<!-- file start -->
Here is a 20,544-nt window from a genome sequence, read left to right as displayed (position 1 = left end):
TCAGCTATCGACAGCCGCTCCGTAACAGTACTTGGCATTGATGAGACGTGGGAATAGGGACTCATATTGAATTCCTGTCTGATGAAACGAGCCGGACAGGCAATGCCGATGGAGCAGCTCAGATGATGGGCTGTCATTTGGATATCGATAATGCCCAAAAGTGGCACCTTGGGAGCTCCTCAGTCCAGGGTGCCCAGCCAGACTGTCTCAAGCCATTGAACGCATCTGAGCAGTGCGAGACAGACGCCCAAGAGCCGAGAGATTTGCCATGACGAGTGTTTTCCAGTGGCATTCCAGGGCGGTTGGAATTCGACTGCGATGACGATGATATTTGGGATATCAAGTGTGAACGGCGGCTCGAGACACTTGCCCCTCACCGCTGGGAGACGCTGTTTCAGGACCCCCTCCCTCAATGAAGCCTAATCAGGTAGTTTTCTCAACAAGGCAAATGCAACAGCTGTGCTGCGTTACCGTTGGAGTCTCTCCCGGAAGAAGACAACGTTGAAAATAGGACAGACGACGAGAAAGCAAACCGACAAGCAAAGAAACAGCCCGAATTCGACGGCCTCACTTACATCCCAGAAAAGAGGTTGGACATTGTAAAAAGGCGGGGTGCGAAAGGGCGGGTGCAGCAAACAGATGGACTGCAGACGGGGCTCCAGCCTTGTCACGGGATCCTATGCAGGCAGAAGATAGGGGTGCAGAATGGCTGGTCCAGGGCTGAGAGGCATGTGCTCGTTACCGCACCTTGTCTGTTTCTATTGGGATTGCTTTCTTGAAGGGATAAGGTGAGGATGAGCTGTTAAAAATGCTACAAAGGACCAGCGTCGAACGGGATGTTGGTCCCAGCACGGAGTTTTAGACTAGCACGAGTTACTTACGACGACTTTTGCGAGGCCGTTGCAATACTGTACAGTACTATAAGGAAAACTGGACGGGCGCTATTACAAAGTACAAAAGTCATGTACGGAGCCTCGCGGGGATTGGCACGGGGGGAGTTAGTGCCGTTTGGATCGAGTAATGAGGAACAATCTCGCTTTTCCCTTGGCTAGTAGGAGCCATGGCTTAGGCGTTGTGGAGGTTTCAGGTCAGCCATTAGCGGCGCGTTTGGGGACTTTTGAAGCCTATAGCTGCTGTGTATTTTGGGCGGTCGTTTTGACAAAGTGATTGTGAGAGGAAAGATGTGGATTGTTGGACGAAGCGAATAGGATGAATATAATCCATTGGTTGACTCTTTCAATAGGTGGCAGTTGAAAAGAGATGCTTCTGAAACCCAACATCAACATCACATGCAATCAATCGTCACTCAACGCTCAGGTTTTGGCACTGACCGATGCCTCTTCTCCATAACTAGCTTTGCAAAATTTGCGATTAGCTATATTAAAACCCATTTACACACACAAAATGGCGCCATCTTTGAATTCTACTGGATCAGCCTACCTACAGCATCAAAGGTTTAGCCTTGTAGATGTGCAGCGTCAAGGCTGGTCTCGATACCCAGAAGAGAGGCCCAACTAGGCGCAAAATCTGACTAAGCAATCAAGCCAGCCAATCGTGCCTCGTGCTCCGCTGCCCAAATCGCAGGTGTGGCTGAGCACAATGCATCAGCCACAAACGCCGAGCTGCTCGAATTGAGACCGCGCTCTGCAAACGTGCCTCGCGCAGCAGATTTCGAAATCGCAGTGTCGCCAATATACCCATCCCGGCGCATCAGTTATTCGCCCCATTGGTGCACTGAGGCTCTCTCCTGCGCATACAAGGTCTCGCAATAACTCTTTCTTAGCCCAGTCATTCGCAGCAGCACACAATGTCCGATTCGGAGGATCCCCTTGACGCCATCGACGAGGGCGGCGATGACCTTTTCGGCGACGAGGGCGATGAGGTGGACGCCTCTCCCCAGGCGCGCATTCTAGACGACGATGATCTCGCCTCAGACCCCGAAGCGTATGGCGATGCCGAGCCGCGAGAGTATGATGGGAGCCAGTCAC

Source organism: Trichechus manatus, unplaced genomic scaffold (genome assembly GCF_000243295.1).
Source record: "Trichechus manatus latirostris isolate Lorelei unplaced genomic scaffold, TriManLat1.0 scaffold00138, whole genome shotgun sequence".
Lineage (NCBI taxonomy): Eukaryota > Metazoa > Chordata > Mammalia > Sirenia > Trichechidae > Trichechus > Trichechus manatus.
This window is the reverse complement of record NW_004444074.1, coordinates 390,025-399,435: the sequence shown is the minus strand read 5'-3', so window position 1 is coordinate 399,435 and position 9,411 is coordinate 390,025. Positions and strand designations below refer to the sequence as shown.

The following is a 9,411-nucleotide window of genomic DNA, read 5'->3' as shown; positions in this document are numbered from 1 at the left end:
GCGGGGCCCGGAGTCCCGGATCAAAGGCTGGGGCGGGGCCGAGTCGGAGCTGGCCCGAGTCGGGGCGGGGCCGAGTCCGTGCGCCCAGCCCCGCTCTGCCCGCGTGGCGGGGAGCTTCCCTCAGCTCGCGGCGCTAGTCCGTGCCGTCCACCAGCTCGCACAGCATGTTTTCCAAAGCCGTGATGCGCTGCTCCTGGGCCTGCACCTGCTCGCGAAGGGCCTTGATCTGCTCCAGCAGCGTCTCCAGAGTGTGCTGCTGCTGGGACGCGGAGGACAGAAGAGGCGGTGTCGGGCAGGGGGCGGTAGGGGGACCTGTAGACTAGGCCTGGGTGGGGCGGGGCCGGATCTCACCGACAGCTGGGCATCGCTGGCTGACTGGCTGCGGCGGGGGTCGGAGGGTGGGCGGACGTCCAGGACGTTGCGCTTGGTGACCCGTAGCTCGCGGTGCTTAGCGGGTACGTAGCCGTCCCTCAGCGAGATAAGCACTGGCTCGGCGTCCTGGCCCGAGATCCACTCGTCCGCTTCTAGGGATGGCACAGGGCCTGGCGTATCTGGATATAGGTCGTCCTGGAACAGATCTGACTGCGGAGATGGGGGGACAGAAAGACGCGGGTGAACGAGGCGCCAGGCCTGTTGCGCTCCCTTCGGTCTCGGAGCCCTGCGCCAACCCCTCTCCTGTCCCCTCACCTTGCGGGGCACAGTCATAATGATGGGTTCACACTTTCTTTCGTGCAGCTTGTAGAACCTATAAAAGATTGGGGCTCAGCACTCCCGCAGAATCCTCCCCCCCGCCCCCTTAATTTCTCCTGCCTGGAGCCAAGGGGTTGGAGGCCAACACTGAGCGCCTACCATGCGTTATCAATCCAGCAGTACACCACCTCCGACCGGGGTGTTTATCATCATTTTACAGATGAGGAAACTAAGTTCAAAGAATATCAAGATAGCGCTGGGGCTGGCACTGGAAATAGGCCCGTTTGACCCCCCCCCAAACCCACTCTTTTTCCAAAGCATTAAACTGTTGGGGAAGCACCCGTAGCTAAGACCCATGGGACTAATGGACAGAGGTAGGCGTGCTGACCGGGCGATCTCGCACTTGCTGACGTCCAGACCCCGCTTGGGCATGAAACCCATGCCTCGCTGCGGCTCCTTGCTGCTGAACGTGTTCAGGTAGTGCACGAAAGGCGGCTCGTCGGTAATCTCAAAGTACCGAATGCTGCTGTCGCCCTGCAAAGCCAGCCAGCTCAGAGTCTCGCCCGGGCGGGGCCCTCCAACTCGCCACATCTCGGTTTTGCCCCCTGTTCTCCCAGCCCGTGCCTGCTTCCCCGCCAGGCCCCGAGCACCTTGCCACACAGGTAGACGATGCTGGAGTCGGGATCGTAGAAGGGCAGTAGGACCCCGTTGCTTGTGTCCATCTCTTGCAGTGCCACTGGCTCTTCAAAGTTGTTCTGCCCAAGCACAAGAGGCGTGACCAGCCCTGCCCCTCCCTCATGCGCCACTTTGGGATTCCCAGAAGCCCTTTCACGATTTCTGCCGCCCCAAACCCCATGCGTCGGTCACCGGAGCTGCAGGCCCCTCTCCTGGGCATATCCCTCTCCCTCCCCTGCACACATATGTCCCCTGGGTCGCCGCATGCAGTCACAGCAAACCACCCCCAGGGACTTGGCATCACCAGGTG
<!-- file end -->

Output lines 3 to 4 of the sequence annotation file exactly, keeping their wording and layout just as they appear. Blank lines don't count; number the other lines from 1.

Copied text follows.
Source organism: Trichechus manatus, unplaced genomic scaffold (genome assembly GCF_000243295.1).
Source record: "Trichechus manatus latirostris isolate Lorelei unplaced genomic scaffold, TriManLat1.0 scaffold00138, whole genome shotgun sequence".